Can physics be an appropriate framework for the understanding of ecological science? Most ecologists would probably agree that there is little relation between the complexity of natural ecosystems and the simplicity of any example derived from Newtonian physics. Though ecologists have long been interested in concepts originally developed by statistical physicists and later applied to explain everything from why stock markets crash to why rivers develop particular branching patterns, applying such concepts to ecosystems has remained a challenge.

Self-Organization in Complex Ecosystems is the first book to clearly synthesize what we have learned about the usefulness of tools from statistical physics in ecology. Ricard Solé and Jordi Bascompte provide a comprehensive introduction to complex systems theory, and ask: do universal laws shape the structure of ecosystems, at least at some scales? They offer the most compelling array of theoretical evidence to date of the potential of nonlinear ecological interactions to generate nonrandom, self-organized patterns at all levels.


Tackling classic ecological questions--from population dynamics to biodiversity to macroevolution--the book's novel presentation of theories and data shows the power of statistical physics and complexity in ecology. Self-Organization in Complex Ecosystems will be a staple resource for years to come for ecologists interested in complex systems theory as well as mathematicians and physicists interested in ecology.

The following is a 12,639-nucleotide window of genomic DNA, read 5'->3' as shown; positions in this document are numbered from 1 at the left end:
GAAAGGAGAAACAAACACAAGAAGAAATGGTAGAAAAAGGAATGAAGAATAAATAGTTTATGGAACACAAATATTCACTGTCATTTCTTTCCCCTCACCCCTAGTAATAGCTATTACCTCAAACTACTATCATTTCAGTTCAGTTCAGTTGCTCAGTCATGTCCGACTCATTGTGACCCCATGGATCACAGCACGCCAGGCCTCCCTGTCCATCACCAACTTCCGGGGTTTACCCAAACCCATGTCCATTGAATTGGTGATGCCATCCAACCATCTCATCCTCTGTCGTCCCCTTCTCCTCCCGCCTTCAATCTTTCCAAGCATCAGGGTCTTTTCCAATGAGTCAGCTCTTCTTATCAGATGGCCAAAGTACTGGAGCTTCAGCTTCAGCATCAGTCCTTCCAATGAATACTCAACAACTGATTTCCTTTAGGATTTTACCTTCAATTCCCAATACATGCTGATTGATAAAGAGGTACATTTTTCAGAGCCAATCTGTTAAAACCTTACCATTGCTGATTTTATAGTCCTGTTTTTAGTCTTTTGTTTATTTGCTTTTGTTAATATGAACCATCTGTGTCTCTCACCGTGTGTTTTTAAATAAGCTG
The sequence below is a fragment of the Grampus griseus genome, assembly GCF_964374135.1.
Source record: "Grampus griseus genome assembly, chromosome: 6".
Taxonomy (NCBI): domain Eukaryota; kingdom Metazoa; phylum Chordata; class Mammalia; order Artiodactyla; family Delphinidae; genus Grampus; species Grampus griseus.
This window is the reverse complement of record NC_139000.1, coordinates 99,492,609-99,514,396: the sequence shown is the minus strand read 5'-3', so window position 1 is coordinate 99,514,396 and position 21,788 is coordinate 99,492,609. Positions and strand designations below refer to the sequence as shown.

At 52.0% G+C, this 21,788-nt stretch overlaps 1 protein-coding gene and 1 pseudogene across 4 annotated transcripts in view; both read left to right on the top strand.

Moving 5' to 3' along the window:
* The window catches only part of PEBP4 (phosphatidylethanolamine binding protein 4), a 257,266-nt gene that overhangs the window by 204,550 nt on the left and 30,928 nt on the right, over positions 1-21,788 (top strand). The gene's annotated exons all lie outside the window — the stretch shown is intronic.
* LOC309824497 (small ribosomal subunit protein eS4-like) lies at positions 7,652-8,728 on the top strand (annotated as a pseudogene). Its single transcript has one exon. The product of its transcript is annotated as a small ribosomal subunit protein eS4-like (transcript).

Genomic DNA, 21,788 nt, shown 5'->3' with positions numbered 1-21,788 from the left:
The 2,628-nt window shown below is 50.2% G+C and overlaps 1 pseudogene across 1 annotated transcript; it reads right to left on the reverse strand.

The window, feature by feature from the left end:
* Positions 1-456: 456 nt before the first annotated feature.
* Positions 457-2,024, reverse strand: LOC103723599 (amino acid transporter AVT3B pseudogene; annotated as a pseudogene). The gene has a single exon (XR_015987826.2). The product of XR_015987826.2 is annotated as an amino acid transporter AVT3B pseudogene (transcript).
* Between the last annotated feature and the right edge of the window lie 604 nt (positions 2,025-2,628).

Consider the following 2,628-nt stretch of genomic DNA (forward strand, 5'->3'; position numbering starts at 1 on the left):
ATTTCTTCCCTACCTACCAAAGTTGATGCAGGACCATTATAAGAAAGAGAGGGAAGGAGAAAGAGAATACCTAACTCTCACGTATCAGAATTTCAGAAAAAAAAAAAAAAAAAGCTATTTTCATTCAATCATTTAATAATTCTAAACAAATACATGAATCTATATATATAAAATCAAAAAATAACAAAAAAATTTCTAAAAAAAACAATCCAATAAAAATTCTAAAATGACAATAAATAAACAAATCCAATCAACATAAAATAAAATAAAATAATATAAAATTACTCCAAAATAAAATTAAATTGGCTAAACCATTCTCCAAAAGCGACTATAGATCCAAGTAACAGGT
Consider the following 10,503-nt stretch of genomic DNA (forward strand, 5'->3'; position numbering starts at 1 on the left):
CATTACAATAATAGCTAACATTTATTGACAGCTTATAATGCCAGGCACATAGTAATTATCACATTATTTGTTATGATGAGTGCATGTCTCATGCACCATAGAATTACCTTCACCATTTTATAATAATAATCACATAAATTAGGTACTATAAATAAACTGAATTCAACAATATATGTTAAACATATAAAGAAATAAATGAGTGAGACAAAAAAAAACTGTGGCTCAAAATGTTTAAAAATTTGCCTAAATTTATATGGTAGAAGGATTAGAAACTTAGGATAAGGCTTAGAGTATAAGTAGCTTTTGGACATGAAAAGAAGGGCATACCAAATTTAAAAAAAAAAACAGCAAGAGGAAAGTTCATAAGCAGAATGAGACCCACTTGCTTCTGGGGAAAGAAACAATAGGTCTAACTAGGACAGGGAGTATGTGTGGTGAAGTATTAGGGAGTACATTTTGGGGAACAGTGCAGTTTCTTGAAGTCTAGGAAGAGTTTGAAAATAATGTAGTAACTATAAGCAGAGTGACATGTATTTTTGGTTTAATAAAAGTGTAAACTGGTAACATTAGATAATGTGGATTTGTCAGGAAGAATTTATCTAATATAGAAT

How long should a leaf live? When should blueberries ripen? And what shoulda clever moose eat? Questions like these may seem simple or downright strange—yet they form the backbone of natural history, a discipline that fostered some of our mimportant scientific theories, from natural selection to glaciation. Through careful, patiobservations of the organisms that live in an area, their distributions, and how they interact with other species, we gain a more complete picture of the world around us, and our place in it.

In What Should a Clever Moose Eat?, John Pastor explores the natural history of the North Woods, an immense and complex forest that stretches from the western shore of Lake Superior to the far coast of Newfoundland. The North Woods is one of the mecologically and geologically interesting places on the planet, with a hof natural history questions arising from each spruce or sugar maple. From the geological history of the region to the shapes of leaves and the relationship between aspens, caterpillars, and predators, Pastor delves into a captivating range of topics as diverse as the North Woods themselves. Through his meticulous observations of the natural world, scientists and nonscientists alike learn to ask natural history questions and form their own theories, gaining a greater understanding of and love for the North Woods—and other natural places precious to them.

In the tradition of Charles Darwin and Henry David Thoreau, John Pastor is a joyful observer of nature who makes sharp connections and moves deftly from observation to theory. Take a walk in John Pastor's North Woods—you'll come away with a new appreciation for details, for the game trails, beaver ponds, and patterns of growth around you, and won't look at the natural world in the same way again.